Californians Can Now Auto-Detect Racist Language in Housing Deeds, HOA Rules and Have It Removed

DoNotPay, which bills itself as a “robot lawyer," has developed an automated way for people to remove racist language from real estate documents.
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(Image courtesy of DoNotPay)

The consumer rights-focused tech company DoNotPay has developed an automated way for people to quickly and seamlessly remove racist language from California real estate documents like deeds and homeowners’ association rules, the company tells Motherboard.

Through the Supreme Court made discriminatory housing restriction illegal in 1968 (and unenforceable in 1948), real estate documents in county records all across the United States continue to contain language restricting who can buy, sell, and use a particular piece of property based on their race, religion, or other characteristics.

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DoNotPay, which bills itself as a “robot lawyer” that fights for consumer rights, began looking into housing laws after successful disputes against homeowners’ associations and others over various fees, according to Joshua Browder, the company's founder and CEO. 

“What we discovered is remarkable, which is that all of this racist language still exists in all of these documents,” Browder said. “So we figured out a way to automate its removal.”

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DoNotPay, which bills itself as a “robot lawyer” that fights for consumer rights, began looking into housing laws after successful disputes against homeowners’ associations and others over various fees, according to Joshua Browder, the company's founder and CEO. 

Last year, California signed new rules into law that allowed anyone to file for the removal of “unlawfully restrictive covenants” in a particular real estate document, whether or not they have anything to do with the property.

The new rules went into place on July 1, and now DoNotPay will allow its customers to upload a copy of any real estate document to be scanned for evidence of racist language. If such language is found, DoNotPay files a request in the relevant county to have it removed.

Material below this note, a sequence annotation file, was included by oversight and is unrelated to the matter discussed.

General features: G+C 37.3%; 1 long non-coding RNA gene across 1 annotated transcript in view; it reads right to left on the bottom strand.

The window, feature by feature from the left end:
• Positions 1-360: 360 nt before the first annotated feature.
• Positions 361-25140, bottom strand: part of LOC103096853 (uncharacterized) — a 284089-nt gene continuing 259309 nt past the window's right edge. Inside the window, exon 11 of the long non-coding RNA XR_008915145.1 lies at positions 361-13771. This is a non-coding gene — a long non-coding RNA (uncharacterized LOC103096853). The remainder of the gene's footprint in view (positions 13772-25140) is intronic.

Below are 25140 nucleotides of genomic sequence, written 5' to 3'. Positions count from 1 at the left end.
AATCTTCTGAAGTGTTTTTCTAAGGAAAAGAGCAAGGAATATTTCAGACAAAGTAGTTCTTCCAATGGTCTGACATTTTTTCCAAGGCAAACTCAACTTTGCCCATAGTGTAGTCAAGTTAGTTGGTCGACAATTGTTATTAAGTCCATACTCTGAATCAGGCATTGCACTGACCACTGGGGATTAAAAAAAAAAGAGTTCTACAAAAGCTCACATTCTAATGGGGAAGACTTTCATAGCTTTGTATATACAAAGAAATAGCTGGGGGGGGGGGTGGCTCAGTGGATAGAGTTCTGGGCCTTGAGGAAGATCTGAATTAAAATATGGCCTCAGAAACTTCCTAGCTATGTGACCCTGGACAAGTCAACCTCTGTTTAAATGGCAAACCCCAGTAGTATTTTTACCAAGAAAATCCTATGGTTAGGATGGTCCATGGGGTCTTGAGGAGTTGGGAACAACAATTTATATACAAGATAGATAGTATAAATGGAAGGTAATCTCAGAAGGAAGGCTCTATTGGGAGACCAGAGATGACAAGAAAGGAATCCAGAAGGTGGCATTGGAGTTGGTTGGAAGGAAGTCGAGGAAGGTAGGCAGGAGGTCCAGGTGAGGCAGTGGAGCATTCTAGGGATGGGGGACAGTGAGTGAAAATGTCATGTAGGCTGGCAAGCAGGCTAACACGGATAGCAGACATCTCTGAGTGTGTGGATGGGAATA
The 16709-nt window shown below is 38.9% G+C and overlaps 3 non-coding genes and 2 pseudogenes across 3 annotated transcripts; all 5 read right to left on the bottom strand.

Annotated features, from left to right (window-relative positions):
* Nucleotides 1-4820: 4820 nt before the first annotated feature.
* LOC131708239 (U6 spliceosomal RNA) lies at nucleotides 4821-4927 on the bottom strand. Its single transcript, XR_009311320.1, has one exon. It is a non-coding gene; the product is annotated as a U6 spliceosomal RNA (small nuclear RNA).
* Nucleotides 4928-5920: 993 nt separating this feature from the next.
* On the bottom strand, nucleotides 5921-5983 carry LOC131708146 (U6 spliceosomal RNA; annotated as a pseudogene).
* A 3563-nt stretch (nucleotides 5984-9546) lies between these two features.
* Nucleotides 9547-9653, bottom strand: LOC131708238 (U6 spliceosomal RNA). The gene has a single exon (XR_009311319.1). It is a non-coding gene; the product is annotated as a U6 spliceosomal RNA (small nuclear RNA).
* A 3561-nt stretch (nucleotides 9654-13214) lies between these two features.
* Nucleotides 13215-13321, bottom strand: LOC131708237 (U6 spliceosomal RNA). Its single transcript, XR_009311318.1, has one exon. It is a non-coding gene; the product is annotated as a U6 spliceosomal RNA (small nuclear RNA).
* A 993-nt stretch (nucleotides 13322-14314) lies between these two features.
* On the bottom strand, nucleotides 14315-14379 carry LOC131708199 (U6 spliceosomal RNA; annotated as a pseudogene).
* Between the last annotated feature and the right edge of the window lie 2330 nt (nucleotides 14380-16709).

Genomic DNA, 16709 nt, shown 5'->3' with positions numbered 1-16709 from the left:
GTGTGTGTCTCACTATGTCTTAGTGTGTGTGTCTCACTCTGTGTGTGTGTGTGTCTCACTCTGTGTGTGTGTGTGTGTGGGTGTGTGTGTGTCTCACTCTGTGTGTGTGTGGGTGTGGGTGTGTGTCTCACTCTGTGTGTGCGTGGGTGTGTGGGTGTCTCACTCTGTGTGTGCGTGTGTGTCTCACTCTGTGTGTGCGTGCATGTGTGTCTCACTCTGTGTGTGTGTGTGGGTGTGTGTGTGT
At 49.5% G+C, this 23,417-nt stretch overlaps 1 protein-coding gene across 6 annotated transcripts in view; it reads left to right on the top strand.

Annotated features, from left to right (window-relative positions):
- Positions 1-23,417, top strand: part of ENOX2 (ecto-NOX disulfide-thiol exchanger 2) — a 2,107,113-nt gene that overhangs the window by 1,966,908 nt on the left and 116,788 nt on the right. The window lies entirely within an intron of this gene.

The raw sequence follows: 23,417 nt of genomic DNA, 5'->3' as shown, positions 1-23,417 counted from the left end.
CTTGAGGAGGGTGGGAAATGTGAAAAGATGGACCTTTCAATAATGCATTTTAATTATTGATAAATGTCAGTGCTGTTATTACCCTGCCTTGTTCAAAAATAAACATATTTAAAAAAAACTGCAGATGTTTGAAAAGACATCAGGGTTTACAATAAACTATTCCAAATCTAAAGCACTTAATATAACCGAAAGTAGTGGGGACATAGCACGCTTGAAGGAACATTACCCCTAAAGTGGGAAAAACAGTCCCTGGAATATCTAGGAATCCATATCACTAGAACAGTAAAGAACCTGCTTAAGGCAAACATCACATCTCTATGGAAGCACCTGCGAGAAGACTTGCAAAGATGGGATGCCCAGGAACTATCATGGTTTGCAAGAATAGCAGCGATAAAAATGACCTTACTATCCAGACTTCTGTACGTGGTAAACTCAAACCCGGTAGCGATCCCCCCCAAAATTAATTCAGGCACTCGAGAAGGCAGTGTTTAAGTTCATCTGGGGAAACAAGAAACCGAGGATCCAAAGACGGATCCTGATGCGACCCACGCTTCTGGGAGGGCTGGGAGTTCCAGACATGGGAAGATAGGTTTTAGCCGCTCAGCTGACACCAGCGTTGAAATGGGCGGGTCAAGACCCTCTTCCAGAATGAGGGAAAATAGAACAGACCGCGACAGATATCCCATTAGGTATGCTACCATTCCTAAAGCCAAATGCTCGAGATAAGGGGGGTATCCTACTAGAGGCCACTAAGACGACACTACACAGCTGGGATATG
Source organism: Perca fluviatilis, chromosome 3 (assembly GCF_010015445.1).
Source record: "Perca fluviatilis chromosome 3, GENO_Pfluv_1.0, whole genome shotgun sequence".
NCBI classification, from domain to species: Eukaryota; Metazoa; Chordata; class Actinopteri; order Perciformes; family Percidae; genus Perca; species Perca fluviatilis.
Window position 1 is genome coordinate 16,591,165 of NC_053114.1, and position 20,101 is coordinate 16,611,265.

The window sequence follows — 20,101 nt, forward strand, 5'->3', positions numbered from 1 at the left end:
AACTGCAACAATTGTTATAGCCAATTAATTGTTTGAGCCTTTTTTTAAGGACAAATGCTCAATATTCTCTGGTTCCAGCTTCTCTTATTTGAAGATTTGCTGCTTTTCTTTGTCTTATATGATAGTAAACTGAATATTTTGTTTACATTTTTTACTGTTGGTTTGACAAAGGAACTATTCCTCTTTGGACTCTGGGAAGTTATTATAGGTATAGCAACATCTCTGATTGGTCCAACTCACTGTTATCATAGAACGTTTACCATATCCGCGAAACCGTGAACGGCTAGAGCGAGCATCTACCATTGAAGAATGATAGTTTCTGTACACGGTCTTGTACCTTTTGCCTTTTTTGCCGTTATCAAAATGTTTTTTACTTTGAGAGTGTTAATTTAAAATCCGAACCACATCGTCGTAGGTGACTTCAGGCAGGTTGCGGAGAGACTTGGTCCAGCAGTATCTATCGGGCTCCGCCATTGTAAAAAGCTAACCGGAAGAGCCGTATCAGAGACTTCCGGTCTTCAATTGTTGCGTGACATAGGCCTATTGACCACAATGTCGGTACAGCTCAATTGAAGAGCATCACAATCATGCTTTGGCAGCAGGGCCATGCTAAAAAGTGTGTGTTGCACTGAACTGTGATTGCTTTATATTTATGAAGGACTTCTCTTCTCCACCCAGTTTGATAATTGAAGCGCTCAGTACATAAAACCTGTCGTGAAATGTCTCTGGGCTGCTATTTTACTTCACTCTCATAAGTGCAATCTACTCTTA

The prevalence of the racist deeds has shocked DoNotPay’s own employees. When Andrew Kim, DoNotPay’s vice president of product, started working on the project, he searched the neighborhood where he grew up in Orange County, California.

“I found dozens immediately,” he said. 

One deed in particular stood out. It said that “no part of any said lots shall ever be sold, conveyed, leased or rented to any person other than one of the white or Caucasian race,” adding that they should never be “used or occupied, or be permitted to be used or occupied, by Hindus, Asiatics or any person other than one of the white or Caucasian race, except such as are in the employ of the lot owners or their tenants.”

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The racist deed Andrew Kim discovered near where he grew up in Orange County, California.

As a test, he used DoNotPay’s system. When DoNotPay found the grand deed for the most recent transaction related to the property, no mention of the racist covenant was made, though it still existed. The company then sent an automated request to the Orange County Clerk’s Recorders Office to have it removed. 

By law, the language must be removed within 30 days, though the company said it’s been happening in a week or two so far. 

“This is the first time I can leverage technology at scale to combat problems that specifically used to affect people who came before me,” Kim said.

As part of the project, DoNotPay has developed an automated process to sift through “tens of thousands” of California deeds itself for additional evidence of racist language. “Because we feel very strongly about this as a team, we're going in and actually looking at a lot of deeds, and just removing them for fun, because we have the technology to do it,” Browder said.

Browder first started the company in 2015 while he was an undergraduate at Stanford University. He had received a number of parking tickets and wanted to figure out an automated way to fight them, so he started DoNotPay, short for “do not pay parking tickets.”

In the year since, the company has expanded beyond parking tickets to offer a number of other automated services that previously required a lawyer, like filing for bankruptcy and combating workplace discrimination.

DoNotPay has received the backing of venture firms like Andreessen Horowitz and individual investors like crypto billionaire Sam Bankman-Fried and The Chainsmokers.

Browder said that while other companies' products were more difficult to develop, the “stone age”-like recording process of some of the counties proved a challenge. “Automating that was probably the most difficult part,” he said. 

To help, DoNotPay developed relationships with a number of title companies, which allowed it to pull the original documents from a given address.Browder said the new service solves the exact sort of problem DoNotPay is trying to make easier to fix. 

“There are all these rights and laws that are available to people that they don't know about or they don't have the time to pursue, and this is the perfect example. No one has time to go down to the county office, pull the deed, fill out this form,” Browder said.